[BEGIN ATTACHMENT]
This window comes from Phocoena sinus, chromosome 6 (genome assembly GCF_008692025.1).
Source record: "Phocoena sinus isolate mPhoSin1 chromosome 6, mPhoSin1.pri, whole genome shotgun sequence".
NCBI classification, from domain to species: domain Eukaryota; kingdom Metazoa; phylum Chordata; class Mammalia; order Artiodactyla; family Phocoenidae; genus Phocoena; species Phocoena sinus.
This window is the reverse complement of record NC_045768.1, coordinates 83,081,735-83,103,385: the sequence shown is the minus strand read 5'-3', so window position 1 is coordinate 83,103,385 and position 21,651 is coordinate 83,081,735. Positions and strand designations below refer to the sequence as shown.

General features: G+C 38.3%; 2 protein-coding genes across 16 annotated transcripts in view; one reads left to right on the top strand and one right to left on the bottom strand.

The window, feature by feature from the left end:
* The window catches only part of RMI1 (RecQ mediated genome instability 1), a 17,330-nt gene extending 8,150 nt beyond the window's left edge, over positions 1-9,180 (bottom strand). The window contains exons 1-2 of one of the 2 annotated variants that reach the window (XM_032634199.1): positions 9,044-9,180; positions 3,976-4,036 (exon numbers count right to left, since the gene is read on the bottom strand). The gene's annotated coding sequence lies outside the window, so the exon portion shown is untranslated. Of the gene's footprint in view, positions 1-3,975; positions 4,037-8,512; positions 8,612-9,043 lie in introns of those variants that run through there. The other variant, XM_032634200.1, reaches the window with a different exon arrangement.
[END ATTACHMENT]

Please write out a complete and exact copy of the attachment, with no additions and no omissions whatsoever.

This window comes from Phocoena sinus, chromosome 6 (genome assembly GCF_008692025.1).
Source record: "Phocoena sinus isolate mPhoSin1 chromosome 6, mPhoSin1.pri, whole genome shotgun sequence".
NCBI classification, from domain to species: domain Eukaryota; kingdom Metazoa; phylum Chordata; class Mammalia; order Artiodactyla; family Phocoenidae; genus Phocoena; species Phocoena sinus.
This window is the reverse complement of record NC_045768.1, coordinates 83,081,735-83,103,385: the sequence shown is the minus strand read 5'-3', so window position 1 is coordinate 83,103,385 and position 21,651 is coordinate 83,081,735. Positions and strand designations below refer to the sequence as shown.

General features: G+C 38.3%; 2 protein-coding genes across 16 annotated transcripts in view; one reads left to right on the top strand and one right to left on the bottom strand.

The window, feature by feature from the left end:
* The window catches only part of RMI1 (RecQ mediated genome instability 1), a 17,330-nt gene extending 8,150 nt beyond the window's left edge, over positions 1-9,180 (bottom strand). The window contains exons 1-2 of one of the 2 annotated variants that reach the window (XM_032634199.1): positions 9,044-9,180; positions 3,976-4,036 (exon numbers count right to left, since the gene is read on the bottom strand). The gene's annotated coding sequence lies outside the window, so the exon portion shown is untranslated. Of the gene's footprint in view, positions 1-3,975; positions 4,037-8,512; positions 8,612-9,043 lie in introns of those variants that run through there. The other variant, XM_032634200.1, reaches the window with a different exon arrangement.